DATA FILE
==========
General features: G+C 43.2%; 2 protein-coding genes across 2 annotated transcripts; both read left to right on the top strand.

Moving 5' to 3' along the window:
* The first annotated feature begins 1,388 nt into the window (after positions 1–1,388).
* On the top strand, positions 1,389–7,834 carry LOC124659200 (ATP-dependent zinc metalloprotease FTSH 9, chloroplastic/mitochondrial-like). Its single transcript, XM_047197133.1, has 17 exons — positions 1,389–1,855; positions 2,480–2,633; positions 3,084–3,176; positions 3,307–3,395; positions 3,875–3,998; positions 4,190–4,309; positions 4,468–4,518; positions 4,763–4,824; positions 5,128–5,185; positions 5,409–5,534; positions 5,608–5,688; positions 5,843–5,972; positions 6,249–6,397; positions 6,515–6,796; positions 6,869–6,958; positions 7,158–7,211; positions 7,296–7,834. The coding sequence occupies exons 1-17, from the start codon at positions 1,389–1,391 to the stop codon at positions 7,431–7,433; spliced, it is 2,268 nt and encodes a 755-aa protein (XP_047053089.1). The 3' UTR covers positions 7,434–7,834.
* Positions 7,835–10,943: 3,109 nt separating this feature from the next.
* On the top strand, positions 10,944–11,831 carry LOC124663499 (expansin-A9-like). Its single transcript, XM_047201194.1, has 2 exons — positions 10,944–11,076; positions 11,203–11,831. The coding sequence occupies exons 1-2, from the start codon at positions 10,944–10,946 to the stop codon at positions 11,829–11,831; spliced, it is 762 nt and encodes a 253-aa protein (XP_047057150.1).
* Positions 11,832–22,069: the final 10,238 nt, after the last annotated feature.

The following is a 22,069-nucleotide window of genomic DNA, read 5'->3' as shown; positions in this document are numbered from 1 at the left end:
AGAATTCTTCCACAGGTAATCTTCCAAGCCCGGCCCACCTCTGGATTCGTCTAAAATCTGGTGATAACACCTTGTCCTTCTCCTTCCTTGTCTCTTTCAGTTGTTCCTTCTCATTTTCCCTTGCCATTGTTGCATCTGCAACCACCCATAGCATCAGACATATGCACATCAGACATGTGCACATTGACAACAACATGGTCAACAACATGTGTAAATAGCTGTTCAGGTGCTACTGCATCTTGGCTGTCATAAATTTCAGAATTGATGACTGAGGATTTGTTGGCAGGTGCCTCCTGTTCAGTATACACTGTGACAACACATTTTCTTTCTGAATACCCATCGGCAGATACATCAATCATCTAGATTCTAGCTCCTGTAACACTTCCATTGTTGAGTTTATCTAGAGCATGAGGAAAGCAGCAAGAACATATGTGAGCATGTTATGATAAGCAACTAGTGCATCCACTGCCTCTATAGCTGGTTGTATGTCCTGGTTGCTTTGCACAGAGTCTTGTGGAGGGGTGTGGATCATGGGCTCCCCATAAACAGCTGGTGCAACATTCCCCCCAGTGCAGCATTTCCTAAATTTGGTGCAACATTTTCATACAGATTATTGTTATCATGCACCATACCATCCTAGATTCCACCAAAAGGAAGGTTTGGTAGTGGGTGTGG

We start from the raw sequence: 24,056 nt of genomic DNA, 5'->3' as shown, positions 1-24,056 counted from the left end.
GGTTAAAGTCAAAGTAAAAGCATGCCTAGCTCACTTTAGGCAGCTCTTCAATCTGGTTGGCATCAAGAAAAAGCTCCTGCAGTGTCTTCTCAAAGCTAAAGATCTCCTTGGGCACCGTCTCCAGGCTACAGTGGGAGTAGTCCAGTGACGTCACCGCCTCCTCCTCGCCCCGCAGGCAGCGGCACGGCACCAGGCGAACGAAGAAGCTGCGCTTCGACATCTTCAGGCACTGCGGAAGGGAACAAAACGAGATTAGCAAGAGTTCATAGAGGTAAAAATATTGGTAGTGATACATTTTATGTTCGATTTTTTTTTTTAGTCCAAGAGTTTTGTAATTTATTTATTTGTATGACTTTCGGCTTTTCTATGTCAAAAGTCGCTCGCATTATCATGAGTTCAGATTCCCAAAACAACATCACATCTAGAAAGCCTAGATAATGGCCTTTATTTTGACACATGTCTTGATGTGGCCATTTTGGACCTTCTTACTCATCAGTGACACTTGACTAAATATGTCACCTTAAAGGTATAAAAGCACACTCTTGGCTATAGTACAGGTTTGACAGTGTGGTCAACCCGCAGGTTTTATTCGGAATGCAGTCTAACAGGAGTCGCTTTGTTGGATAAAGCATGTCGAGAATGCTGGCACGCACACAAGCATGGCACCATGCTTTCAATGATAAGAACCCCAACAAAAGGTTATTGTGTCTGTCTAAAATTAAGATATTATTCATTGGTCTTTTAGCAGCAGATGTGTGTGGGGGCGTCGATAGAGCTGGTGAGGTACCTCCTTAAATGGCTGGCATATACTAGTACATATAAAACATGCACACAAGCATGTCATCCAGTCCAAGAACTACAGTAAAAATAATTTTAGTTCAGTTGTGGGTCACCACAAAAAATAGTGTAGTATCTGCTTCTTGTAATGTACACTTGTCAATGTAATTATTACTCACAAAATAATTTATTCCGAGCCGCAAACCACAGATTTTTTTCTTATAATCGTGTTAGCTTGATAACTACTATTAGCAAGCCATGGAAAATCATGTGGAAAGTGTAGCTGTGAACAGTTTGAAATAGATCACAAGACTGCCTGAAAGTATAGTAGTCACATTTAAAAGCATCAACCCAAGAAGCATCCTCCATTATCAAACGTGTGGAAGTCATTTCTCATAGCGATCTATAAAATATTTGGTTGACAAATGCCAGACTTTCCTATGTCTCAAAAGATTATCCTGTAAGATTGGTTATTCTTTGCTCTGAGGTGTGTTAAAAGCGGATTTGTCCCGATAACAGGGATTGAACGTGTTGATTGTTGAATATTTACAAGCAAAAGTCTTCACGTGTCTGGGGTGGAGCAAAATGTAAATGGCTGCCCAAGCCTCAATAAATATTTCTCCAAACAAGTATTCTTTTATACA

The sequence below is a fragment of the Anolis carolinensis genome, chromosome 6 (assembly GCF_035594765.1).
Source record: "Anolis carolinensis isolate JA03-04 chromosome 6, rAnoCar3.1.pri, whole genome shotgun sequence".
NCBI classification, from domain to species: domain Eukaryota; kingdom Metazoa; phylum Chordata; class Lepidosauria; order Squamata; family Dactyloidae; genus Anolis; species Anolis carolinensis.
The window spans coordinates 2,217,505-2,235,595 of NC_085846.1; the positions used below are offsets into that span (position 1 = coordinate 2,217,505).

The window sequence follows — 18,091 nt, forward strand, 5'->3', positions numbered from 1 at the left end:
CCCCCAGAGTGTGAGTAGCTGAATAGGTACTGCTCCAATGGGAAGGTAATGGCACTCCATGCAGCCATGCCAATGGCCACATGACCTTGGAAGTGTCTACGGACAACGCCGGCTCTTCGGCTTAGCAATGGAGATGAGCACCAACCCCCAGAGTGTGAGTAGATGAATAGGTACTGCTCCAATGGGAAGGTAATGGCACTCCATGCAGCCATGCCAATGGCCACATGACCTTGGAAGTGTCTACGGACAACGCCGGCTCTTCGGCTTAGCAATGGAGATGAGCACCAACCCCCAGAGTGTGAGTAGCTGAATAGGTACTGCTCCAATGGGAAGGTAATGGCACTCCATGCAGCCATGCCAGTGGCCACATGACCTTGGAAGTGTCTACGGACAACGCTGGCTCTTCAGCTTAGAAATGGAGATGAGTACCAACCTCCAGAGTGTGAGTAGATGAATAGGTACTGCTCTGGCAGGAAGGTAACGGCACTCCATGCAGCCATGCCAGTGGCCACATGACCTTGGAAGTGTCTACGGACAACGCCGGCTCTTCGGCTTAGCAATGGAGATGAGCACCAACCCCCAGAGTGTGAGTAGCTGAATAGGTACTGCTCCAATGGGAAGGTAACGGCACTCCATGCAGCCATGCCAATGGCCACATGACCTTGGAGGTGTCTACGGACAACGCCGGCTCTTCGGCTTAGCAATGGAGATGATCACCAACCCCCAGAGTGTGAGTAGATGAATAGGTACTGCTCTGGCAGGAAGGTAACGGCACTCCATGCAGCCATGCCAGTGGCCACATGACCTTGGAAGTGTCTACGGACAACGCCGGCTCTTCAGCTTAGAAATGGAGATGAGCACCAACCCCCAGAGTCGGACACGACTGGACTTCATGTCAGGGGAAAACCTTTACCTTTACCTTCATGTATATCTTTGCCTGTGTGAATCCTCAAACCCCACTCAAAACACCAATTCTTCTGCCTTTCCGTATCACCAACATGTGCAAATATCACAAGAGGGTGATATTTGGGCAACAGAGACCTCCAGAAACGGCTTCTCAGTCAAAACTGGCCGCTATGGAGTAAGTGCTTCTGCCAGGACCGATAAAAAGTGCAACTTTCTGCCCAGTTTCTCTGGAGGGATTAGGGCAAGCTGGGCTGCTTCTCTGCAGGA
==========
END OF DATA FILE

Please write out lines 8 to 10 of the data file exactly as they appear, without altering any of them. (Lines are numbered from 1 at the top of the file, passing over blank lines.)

The following is a 22,069-nucleotide window of genomic DNA, read 5'->3' as shown; positions in this document are numbered from 1 at the left end:
AGAATTCTTCCACAGGTAATCTTCCAAGCCCGGCCCACCTCTGGATTCGTCTAAAATCTGGTGATAACACCTTGTCCTTCTCCTTCCTTGTCTCTTTCAGTTGTTCCTTCTCATTTTCCCTTGCCATTGTTGCATCTGCAACCACCCATAGCATCAGACATATGCACATCAGACATGTGCACATTGACAACAACATGGTCAACAACATGTGTAAATAGCTGTTCAGGTGCTACTGCATCTTGGCTGTCATAAATTTCAGAATTGATGACTGAGGATTTGTTGGCAGGTGCCTCCTGTTCAGTATACACTGTGACAACACATTTTCTTTCTGAATACCCATCGGCAGATACATCAATCATCTAGATTCTAGCTCCTGTAACACTTCCATTGTTGAGTTTATCTAGAGCATGAGGAAAGCAGCAAGAACATATGTGAGCATGTTATGATAAGCAACTAGTGCATCCACTGCCTCTATAGCTGGTTGTATGTCCTGGTTGCTTTGCACAGAGTCTTGTGGAGGGGTGTGGATCATGGGCTCCCCATAAACAGCTGGTGCAACATTCCCCCCAGTGCAGCATTTCCTAAATTTGGTGCAACATTTTCATACAGATTATTGTTATCATGCACCATACCATCCTAGATTCCACCAAAAGGAAGGTTTGGTAGTGGGTGTGG

We start from the raw sequence: 24,056 nt of genomic DNA, 5'->3' as shown, positions 1-24,056 counted from the left end.